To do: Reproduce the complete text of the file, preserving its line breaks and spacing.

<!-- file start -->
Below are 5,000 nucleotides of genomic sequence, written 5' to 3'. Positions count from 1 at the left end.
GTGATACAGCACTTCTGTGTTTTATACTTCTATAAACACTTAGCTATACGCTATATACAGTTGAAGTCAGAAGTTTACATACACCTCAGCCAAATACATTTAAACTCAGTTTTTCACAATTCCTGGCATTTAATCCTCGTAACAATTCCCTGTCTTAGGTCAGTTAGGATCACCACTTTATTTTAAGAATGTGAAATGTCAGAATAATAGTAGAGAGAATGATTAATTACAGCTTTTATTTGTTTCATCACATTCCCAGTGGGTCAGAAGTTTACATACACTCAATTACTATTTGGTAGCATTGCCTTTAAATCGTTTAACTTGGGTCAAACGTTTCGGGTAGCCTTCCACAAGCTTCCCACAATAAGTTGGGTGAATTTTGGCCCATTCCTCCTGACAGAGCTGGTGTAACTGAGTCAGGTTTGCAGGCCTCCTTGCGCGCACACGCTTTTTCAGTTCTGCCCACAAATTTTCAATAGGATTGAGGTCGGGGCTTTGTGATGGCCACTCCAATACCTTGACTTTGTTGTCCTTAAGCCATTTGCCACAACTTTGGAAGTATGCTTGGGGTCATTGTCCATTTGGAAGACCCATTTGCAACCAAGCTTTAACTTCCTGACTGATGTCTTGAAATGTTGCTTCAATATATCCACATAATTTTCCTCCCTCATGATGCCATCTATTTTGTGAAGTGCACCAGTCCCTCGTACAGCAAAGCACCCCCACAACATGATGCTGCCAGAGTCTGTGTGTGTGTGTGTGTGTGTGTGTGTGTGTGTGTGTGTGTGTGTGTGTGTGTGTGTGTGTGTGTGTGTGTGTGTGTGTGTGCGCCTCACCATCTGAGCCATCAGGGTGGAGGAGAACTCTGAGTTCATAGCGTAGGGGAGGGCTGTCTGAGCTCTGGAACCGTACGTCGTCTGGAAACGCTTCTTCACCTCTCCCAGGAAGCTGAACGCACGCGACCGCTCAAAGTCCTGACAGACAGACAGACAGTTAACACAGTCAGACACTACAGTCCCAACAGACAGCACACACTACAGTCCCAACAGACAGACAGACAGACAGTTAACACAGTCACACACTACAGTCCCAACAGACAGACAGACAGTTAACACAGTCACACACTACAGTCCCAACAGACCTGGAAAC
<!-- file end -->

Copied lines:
Below are 5,000 nucleotides of genomic sequence, written 5' to 3'. Positions count from 1 at the left end.
GTGATACAGCACTTCTGTGTTTTATACTTCTATAAACACTTAGCTATACGCTATATACAGTTGAAGTCAGAAGTTTACATACACCTCAGCCAAATACATTTAAACTCAGTTTTTCACAATTCCTGGCATTTAATCCTCGTAACAATTCCCTGTCTTAGGTCAGTTAGGATCACCACTTTATTTTAAGAATGTGAAATGTCAGAATAATAGTAGAGAGAATGATTAATTACAGCTTTTATTTGTTTCATCACATTCCCAGTGGGTCAGAAGTTTACATACACTCAATTACTATTTGGTAGCATTGCCTTTAAATCGTTTAACTTGGGTCAAACGTTTCGGGTAGCCTTCCACAAGCTTCCCACAATAAGTTGGGTGAATTTTGGCCCATTCCTCCTGACAGAGCTGGTGTAACTGAGTCAGGTTTGCAGGCCTCCTTGCGCGCACACGCTTTTTCAGTTCTGCCCACAAATTTTCAATAGGATTGAGGTCGGGGCTTTGTGATGGCCACTCCAATACCTTGACTTTGTTGTCCTTAAGCCATTTGCCACAACTTTGGAAGTATGCTTGGGGTCATTGTCCATTTGGAAGACCCATTTGCAACCAAGCTTTAACTTCCTGACTGATGTCTTGAAATGTTGCTTCAATATATCCACATAATTTTCCTCCCTCATGATGCCATCTATTTTGTGAAGTGCACCAGTCCCTCGTACAGCAAAGCACCCCCACAACATGATGCTGCCAGAGTCTGTGTGTGTGTGTGTGTGTGTGTGTGTGTGTGTGTGTGTGTGTGTGTGTGTGTGTGTGTGTGTGTGTGTGTGTGTGTGTGTGCGCCTCACCATCTGAGCCATCAGGGTGGAGGAGAACTCTGAGTTCATAGCGTAGGGGAGGGCTGTCTGAGCTCTGGAACCGTACGTCGTCTGGAAACGCTTCTTCACCTCTCCCAGGAAGCTGAACGCACGCGACCGCTCAAAGTCCTGACAGACAGACAGACAGTTAACACAGTCAGACACTACAGTCCCAACAGACAGCACACACTACAGTCCCAACAGACAGACAGACAGACAGTTAACACAGTCACACACTACAGTCCCAACAGACAGACAGACAGTTAACACAGTCACACACTACAGTCCCAACAGACCTGGAAAC